Dr Johan and the Curious Case of the Komodo Dragon
Sometimes the STS team gets called out to assist with some unusual patients. Komodo dragons, or Komodo monitors, are the largest, heaviest lizards in the world — and one of the few with a venomous bite. Therefore, Dr. Johan, was quite apprehensive and nervous when asked to share a room with this 50 kg large creature. There he was to take radiographs of his right hindlimb, which is pointing in the wrong direction.
However, the facility staff was really excellent and got him onto the x-ray plate fairly easy. This will allow us to take images of his leg. Unfortunately it appears that his stifle is dislocated. He will receive treatment in the next few weeks.
Komodo dragons have long tails, strong and agile necks, and quite sturdy limbs. Adults are an almost-uniform stone colour with distinct, large scales. Juveniles may display a more vibrant colour and pattern. It was interesting taking x-rays through the scales, as it definitely seems to deflect the x-rays. We had to significantly increase our exposure settings.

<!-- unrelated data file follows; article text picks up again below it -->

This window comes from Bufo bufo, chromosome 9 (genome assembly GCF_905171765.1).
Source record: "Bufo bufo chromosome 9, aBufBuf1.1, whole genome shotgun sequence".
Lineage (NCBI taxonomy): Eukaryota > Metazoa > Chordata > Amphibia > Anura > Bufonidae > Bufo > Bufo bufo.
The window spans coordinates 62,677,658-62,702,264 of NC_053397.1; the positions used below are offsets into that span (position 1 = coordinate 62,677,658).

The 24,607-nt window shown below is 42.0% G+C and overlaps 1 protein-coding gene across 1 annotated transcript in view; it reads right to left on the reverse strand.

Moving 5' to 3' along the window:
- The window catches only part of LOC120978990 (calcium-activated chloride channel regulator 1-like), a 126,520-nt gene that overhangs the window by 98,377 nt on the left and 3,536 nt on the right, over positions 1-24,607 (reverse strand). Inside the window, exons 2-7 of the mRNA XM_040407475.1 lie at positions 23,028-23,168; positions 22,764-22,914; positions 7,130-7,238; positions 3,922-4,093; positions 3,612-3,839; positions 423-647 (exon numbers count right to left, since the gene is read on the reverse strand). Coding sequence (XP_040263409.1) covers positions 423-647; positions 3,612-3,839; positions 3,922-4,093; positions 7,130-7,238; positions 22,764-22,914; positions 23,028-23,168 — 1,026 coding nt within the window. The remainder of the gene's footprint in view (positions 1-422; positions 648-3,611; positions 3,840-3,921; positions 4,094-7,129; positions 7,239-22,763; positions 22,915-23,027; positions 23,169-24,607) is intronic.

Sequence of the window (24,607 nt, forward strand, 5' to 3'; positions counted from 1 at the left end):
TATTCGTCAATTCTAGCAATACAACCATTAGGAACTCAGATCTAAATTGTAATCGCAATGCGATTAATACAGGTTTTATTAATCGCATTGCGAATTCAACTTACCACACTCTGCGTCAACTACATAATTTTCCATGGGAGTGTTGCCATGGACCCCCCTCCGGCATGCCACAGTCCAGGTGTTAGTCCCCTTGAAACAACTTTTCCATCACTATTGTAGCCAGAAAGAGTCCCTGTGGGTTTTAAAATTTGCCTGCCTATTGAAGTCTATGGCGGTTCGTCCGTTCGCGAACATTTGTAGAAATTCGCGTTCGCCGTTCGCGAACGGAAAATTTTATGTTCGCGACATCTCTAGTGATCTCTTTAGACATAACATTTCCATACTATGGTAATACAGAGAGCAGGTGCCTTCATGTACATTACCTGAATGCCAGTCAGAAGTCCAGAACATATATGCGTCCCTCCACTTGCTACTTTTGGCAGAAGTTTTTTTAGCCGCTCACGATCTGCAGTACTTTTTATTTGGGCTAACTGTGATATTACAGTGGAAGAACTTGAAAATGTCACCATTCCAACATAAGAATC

Komodo dragons are limited to a few Indonesian islands of the Lesser Sunda group, including Rintja, Padar and Flores, and of course the island of Komodo. The largest at 22 miles long. They live in tropical savanna forests but range widely over the islands, from beach to ridge top.
All in all, a very interesting experience for the STS team, and again pleased to be able to assist with a specie that is currently classified as vulnerable by the IUCN.
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